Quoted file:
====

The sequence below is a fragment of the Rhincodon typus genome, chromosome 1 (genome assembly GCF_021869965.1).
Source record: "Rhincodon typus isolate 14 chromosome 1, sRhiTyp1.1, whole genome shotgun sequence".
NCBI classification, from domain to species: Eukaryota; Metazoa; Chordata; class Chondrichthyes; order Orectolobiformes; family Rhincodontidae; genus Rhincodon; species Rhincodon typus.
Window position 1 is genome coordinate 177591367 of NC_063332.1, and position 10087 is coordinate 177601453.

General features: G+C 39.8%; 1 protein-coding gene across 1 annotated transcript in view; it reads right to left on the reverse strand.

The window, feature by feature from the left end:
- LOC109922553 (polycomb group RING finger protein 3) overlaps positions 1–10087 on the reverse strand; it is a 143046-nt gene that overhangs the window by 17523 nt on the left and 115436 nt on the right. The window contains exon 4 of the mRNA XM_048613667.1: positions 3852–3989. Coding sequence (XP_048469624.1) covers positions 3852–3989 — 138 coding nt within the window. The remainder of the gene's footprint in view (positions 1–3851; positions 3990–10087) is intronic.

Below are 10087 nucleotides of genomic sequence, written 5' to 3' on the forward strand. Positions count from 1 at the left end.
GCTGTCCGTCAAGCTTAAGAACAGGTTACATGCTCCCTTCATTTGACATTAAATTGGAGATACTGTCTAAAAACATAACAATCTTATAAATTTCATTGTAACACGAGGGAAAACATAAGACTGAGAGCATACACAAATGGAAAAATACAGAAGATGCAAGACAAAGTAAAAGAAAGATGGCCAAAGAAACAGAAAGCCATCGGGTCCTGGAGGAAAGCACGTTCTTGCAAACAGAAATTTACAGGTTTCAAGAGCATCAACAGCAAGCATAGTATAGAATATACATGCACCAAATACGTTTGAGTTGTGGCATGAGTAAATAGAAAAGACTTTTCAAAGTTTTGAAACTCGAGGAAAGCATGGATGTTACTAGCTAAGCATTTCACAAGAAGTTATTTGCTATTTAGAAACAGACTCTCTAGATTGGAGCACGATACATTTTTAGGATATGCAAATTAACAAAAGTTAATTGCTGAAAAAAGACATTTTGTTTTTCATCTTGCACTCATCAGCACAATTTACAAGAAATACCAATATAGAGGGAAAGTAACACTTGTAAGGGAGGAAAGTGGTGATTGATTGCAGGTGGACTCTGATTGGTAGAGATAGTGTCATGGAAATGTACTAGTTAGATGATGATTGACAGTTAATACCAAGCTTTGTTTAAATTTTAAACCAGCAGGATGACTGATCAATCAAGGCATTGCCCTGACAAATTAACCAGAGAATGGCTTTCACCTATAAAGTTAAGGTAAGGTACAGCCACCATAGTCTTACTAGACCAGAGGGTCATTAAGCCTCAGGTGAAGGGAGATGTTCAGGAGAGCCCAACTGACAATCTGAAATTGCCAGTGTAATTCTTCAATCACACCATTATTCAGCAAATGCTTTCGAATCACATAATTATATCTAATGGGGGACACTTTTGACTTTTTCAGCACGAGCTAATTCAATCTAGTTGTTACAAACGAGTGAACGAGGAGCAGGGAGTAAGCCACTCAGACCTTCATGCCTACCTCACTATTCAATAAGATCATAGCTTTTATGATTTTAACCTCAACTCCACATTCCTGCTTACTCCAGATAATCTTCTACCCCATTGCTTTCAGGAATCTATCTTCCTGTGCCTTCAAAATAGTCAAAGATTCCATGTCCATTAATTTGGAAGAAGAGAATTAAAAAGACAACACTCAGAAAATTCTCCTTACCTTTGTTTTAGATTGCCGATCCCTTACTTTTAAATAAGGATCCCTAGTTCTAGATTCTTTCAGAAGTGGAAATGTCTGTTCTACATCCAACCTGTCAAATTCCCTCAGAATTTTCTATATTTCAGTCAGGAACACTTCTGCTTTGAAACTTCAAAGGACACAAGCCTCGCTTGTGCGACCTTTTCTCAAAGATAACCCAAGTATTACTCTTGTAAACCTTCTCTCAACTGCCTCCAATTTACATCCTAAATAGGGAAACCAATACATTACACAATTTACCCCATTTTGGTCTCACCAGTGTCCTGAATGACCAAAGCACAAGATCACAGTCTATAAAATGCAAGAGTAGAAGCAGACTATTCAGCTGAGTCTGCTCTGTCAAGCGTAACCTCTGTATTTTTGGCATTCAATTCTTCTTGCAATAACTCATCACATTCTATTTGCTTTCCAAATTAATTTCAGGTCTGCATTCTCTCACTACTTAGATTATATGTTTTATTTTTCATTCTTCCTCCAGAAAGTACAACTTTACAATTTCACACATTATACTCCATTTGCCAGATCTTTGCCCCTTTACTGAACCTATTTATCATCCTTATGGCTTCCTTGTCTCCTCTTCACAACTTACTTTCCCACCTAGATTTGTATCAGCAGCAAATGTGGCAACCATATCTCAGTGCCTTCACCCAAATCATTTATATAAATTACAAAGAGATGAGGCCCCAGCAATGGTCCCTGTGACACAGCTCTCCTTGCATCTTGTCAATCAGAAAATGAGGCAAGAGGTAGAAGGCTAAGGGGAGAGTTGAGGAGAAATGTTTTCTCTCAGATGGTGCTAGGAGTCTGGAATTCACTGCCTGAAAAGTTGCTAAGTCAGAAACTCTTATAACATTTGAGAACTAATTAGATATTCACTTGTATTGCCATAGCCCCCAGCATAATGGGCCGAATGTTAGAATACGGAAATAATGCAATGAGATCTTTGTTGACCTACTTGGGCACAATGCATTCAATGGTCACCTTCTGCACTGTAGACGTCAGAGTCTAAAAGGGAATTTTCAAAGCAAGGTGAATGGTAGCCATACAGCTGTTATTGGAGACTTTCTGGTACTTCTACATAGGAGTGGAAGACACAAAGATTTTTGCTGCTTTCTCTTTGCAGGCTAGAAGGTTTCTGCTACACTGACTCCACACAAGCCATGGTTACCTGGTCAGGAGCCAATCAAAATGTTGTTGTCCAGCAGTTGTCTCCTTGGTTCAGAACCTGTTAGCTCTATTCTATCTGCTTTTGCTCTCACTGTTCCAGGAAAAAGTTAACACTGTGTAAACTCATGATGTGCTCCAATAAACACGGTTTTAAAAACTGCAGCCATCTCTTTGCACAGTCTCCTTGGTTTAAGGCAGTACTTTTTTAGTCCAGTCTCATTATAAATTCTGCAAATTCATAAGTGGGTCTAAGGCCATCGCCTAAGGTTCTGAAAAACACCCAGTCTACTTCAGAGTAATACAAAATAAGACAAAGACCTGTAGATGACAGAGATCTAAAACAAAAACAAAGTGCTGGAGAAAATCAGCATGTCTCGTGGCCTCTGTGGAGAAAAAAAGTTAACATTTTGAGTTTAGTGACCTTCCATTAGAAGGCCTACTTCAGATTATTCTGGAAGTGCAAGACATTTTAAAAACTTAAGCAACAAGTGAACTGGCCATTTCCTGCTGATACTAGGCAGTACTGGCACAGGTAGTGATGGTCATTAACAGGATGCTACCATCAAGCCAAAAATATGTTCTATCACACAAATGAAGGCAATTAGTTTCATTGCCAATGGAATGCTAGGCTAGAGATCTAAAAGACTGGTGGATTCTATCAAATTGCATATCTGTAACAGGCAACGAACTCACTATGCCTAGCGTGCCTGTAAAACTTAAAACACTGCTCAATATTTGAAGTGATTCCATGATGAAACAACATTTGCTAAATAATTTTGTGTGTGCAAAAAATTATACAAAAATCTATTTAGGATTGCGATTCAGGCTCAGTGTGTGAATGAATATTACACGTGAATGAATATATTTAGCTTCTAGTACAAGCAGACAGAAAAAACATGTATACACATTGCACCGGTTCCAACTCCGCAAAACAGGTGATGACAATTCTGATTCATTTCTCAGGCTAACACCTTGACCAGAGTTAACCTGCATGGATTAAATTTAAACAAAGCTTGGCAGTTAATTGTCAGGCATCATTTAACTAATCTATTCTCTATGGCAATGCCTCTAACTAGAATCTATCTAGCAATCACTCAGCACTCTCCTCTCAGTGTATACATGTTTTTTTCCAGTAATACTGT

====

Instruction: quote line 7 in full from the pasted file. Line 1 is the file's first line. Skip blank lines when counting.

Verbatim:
- LOC109922553 (polycomb group RING finger protein 3) overlaps positions 1–10087 on the reverse strand; it is a 143046-nt gene that overhangs the window by 17523 nt on the left and 115436 nt on the right. The window contains exon 4 of the mRNA XM_048613667.1: positions 3852–3989. Coding sequence (XP_048469624.1) covers positions 3852–3989 — 138 coding nt within the window. The remainder of the gene's footprint in view (positions 1–3851; positions 3990–10087) is intronic.